Several viruses may cause infections in patients with cancer, and important advances have been made in recent years in their molecular diagnosis. Herpesviruses and hepatitis viruses may cause serious infections after chemotherapy or after SCT, generally as a result of viral endogenous reactivation. Up to 80 % of adult cancer patients are herpes simplex virus (HSV)-seropositive and HSV lesions occur in more than 50 % of these patients as a consequence of the reactivation of a latent virus – whereas primary infection is unusual. Among seropositive recipients without prophylaxis, following allogeneic SCT, the risk of HSV infection is approximately 80 %, the risk of cytomegalovirus (CMV) infection is 20–30 %, and the risk of varicella zoster virus (VZV) infection is 20–50 %.36–39 Reactivation of chronic hepatitis B in patients undergoing immunosuppressive or antineoplastic treatment occurs in approximately 20–50 % of hepatitis B surface antigen (HBsAg)-positive patients and can result in fulminant hepatitis.40 Patients with malignant lymphoma, especially those treated with anthracyclin-containing chemotherapy, are at significantly higher risk.41 HBsAg-positive allogeneic SCT patients are at risk of developing severe and possibly fatal hepatic disease, and therefore anti-hepatitis B surface (HBs)-negative donors for HBsAg-positive patients should be vaccinated before stem cell collection. Conversely, transplantation of an HBsAg-negative patient with stem cells from an HBsAg-positive donor is associated with a high risk of transmission, but few patients develop aggressive acute infection or chronic hepatitis B.42–44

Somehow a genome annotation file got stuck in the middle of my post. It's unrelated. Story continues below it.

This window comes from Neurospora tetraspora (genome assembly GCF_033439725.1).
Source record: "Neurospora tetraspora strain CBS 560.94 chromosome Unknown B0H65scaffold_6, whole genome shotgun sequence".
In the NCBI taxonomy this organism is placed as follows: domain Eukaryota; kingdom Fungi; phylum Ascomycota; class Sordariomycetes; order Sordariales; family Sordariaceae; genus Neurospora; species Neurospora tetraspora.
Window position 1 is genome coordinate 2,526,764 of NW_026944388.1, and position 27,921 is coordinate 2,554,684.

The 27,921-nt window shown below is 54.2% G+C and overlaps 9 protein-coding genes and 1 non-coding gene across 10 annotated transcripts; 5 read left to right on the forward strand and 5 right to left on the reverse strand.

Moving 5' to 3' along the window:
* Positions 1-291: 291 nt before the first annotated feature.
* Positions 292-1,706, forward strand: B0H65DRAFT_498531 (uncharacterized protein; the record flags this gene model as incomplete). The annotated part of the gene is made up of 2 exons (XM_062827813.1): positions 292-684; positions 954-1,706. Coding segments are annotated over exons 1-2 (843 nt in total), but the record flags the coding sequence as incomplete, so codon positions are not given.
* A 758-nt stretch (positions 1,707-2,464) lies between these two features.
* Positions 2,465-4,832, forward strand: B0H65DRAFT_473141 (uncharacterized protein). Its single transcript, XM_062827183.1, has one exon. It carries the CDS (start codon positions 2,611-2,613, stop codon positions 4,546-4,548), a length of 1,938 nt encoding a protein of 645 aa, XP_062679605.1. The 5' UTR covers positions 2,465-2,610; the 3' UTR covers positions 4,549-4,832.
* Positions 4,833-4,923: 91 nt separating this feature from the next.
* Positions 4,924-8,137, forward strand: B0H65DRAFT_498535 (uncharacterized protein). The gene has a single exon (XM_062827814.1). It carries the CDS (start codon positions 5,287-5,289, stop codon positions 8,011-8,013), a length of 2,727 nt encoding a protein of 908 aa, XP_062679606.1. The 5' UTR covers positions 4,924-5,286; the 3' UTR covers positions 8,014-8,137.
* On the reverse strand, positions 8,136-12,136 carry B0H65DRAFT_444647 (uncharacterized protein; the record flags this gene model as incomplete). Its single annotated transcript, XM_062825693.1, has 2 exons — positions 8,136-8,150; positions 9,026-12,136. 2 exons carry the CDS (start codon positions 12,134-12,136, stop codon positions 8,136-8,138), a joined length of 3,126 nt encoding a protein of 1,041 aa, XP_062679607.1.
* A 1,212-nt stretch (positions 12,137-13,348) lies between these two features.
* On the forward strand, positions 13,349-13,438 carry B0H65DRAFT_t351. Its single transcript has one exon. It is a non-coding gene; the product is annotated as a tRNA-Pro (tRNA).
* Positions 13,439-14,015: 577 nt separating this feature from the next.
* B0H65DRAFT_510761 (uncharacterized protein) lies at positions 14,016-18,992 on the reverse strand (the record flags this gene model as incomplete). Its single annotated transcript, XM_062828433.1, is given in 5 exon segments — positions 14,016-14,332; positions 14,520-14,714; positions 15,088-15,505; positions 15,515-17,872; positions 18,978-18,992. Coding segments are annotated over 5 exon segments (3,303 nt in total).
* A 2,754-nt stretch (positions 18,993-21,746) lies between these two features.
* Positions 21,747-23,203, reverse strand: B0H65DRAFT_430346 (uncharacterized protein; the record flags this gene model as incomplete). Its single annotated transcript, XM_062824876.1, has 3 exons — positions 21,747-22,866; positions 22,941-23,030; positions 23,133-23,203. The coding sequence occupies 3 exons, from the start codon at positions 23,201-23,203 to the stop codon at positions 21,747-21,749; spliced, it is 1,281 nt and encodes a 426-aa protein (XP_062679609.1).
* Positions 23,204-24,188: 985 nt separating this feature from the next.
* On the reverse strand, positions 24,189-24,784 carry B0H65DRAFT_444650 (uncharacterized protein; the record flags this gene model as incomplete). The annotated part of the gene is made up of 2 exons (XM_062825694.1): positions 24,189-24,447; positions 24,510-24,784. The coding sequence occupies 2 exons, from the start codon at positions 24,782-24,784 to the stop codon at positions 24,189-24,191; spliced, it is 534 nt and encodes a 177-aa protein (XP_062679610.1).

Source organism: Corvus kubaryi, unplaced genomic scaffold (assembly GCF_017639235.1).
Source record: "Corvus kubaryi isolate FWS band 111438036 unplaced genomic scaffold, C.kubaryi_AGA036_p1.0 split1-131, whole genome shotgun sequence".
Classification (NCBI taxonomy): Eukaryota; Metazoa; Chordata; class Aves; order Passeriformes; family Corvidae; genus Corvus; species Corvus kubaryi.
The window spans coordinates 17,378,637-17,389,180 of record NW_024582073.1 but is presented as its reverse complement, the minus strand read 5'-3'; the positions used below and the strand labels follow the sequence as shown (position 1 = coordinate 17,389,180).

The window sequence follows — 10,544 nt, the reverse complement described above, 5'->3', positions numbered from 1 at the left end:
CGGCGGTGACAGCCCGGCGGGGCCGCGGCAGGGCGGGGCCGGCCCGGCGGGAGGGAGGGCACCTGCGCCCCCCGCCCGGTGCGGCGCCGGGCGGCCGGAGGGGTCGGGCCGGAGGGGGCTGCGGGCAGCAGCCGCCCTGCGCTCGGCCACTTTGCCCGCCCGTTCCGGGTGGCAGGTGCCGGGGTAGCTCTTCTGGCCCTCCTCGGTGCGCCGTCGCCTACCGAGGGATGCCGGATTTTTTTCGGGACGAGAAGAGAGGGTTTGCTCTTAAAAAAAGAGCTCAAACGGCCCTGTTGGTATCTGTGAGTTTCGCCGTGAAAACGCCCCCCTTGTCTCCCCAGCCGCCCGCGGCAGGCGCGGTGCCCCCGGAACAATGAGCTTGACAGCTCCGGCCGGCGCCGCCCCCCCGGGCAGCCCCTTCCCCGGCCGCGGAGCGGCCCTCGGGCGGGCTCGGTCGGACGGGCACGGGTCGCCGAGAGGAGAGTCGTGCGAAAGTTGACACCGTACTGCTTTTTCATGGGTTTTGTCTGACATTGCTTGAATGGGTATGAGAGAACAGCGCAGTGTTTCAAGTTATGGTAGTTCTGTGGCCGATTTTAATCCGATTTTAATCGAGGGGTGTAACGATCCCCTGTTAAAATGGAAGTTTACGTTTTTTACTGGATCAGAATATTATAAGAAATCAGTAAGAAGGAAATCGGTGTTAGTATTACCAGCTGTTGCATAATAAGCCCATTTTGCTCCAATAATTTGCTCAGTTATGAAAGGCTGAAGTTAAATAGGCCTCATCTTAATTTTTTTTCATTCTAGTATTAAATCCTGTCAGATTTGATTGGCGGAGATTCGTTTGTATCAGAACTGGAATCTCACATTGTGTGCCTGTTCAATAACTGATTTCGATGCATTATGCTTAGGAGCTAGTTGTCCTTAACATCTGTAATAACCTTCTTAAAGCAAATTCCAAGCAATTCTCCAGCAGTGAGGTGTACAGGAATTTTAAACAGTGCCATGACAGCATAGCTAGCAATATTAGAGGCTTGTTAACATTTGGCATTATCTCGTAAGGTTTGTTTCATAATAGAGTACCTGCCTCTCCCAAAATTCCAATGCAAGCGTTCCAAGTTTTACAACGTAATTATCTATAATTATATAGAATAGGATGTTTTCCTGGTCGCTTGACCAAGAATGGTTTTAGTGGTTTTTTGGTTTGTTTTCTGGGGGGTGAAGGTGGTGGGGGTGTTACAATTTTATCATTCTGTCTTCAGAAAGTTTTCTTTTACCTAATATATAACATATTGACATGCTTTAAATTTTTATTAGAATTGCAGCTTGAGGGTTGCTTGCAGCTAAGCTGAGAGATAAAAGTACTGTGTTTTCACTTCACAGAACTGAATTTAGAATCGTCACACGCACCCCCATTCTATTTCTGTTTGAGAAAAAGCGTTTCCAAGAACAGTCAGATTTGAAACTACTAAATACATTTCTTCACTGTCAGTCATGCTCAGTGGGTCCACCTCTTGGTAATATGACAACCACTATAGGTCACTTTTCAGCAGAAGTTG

The detection and diagnosis of infections associated with community respiratory virus have improved substantially with the use of various polymerase chain reaction (PCR) techniques, but the routine application of these tests is limited to a few settings in cancer patients; therefore, the real epidemiological impact of respiratory virus infections is probably underestimated. Early identification using rapid and reliable diagnostic methods and strategies to contain the infection and prevent nosocomial spread are essential to prevent the devastating consequences caused by outbreaks of community respiratory viruses.